Anderson Place is a residential subdivision developed by Thompson-Booth Real Estate & Insurance Company in the early 1900s. The subdivision encompassed forty acres on the northern slope of Red Mountain which was purchased by J. Cary Thompson from Frank Y. Anderson, former land commissioner for the Alabama Great Southern Railroad. The subdivision, named for Anderson, was platted with wide streets by 1905 and included 15th and 16th Avenue South from 15th to 18th Street South, between Phelan Park and Valley View Park.
Though the district was considered "remote", Thompson succeeded in getting a streetcar line to run down 15th Street in 1907. Improved access helped him sell numerous lots. He also completed houses on speculation for sale at prices ranging from $5,000 to $15,000. He constructed his own house in the subdivision at 1631 15th Avenue South before 1910. By that point it was considered one of the finest residential neighborhoods in the city. Most of the lots were occupied with large Crafstman and Bungalow-style houses before 1912. As of 1981 the district remained largely intact except for three newer apartment buildings which failed to respect the setbacks of the older houses.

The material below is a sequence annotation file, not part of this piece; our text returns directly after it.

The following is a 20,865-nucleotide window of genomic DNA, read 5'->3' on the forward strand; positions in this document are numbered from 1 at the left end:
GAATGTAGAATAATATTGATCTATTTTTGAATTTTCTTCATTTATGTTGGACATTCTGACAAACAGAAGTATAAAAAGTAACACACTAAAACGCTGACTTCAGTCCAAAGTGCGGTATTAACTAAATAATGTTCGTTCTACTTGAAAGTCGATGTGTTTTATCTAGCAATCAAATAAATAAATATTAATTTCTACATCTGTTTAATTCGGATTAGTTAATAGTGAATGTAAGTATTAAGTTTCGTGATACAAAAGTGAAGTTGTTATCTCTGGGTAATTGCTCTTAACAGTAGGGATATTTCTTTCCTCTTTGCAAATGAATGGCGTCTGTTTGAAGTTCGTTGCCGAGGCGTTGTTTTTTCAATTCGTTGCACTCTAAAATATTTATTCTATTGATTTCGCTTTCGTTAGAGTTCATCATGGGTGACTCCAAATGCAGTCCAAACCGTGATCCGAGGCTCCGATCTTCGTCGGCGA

- Burkhardt, Ann McQuorquodale and Alice Meriwether Bowsher (November 1982) "Town Within a City: The Five Points South Neighborhood 1880-1930." Journal of the Birmingham Historical Society. Vol. 7, Nos. 3-4